Adding Visual Cues With Decor and Background Objects
When building a vlog studio set, you have to keep some interior design principles if you want to be intentional about what your set says about your brand. Interior designers use the principles below to build intentional experiences for those who enter a room.
What kind of experience, feeling, or impression do you want to leave on your viewers? Consider how you can use these principles to reflect your brand.
This is the spacial relationship of the objects you have on in your studio set up, including your furniture, decor, and your backdrop. There are two ways you can generally balance those objects within the frame of the camera.
The First is symmetrical with an equal amount of objects or weight on both sides of the frame. If you want to consider a sense of uniformity, harmony, trustworthiness, and strength, you may want to balance your set this way. It can also be considered a bit dull and boring, but that doesn’t mean you can’t liven up your set in other ways.
The second is asymmetrical with an unequal amount of weight on each side of the frame. If you sit on one side and have some empty space on the other side of the shot, this is asymetrically balanced set design. Asymmetry is fun and exciting and it is the most common for photography and videography.
Rhythm is the feeling you get with the repetition of similar visual cues. It could be a repeating pattern of shapes, colors, or other visual features that help tie together a set. The more rhythm a set design has, the more consistent it is and “professional” it feels. With this, you will want to consider how formal or informal you want your video to feel. Do you want your set to look like a polished studio to established trust and authority? Perhaps you want to use less rhythm to make the video look intentionally informal and personable.
While Rhythm is the repetition of similar elements, harmony is what ties similar elements together. You might have a lamp and rug that match because they are the same color or you may create harmony by having similar types of nerdy knick nacks on a bookshelf.
To visually communicate your brand, what things should have harmony (match) and what things shouldn’t? Should all the colors work well together while the objects vary?
With every vlog studio set, there should be a point of visual interest. Something that acts as an anchor for everything else. This could be the person in front of the camera, an extravagant chair, or the large bookshelf in the background. You should choose one thing you want to emphasize in your set and it would be good if it is something that you want to associate with your brand.
For example, if you had a video channel about hiking you may have a fully loaded backpacking bag hanging on the wall in the background that is the focal point of the set.
When you think of what a person’s personality is, you think of what combination of traits makes them different/unique. The same goes or set design and it is perhaps the most important principle to consider when deciding your vlog studio setup.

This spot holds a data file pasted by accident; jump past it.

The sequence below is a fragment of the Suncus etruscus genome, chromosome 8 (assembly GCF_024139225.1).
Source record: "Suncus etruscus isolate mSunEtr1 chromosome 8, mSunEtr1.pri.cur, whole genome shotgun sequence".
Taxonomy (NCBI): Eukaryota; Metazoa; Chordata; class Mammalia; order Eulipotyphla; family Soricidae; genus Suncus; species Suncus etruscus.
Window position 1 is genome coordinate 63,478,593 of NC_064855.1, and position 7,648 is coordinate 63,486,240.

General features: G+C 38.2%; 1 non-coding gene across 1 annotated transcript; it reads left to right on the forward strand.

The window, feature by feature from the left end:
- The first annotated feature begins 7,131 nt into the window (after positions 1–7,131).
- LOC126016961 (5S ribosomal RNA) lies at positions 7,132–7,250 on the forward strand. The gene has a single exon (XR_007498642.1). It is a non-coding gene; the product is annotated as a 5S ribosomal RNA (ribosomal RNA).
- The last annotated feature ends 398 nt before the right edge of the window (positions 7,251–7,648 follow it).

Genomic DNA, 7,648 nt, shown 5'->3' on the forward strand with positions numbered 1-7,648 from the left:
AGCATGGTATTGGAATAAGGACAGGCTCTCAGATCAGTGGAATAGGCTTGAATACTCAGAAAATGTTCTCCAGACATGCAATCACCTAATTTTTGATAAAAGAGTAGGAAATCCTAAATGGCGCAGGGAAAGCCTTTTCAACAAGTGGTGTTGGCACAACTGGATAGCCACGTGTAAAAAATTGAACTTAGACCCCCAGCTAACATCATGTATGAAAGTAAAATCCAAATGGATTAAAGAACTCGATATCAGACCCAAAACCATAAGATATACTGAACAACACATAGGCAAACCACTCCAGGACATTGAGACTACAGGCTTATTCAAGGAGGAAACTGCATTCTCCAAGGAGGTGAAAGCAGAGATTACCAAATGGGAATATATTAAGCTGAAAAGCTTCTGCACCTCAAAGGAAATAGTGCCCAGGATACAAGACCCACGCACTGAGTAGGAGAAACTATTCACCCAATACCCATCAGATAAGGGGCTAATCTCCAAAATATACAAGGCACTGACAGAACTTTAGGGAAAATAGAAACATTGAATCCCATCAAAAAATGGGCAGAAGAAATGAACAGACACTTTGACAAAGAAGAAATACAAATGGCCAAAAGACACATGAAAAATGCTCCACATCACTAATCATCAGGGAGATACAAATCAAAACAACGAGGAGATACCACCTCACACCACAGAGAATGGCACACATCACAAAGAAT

What decor elements can you add to stand out from other content creators like yourself? It doesn’t have to be sophisticated and can be a simple tweak on a conventional item.
If you create videos about surfing and your brand is positioning surfing as a good way to stay in shape, then you can have a surfboard leaning against a crisp orange wall with jump rope hanging next to it. If you’re having a hard time imagining it, just imagine it was a set for Nike’s new surfboard. Can you see, how it takes the usual beach bum look and feel of surfing and creates a whole new personality around it?
What can you do to make your video setup different than everybody else’s? What part of you or your companies personality can you pull in to help your videos stand out?
How do I make my video studio setup more professional? The best way to instantly make your videos look more professional is by being meticulous about how you light your video’s backdrop. Whether that is a single wall or a decorated set, the lighting is what gives away whether it is professional or an amateur background. Take time to light each object in a way to give it the appropriate amount of emphasis.
What kind of equipment do I need for a video production studio? At a minimal level, you need a camera, tripod, dedicated lights, and a microphone. There are, however, dozens of other pieces of equipment that will enhance the look of the video or simply save you time in making those videos. You can see a full list of needed vs. nice-to-have pieces of video studio equipment in a past post I wrote for more details.
What are the best wall colors to pick for my studio? This depends on the functionality of the studio, but most people stick with white, black, or grey unless they want to have a dedicated wall as a backdrop with a color that reflects their brand. I wrote a post a few months ago outlining all the color options you might want to consider for your video studio.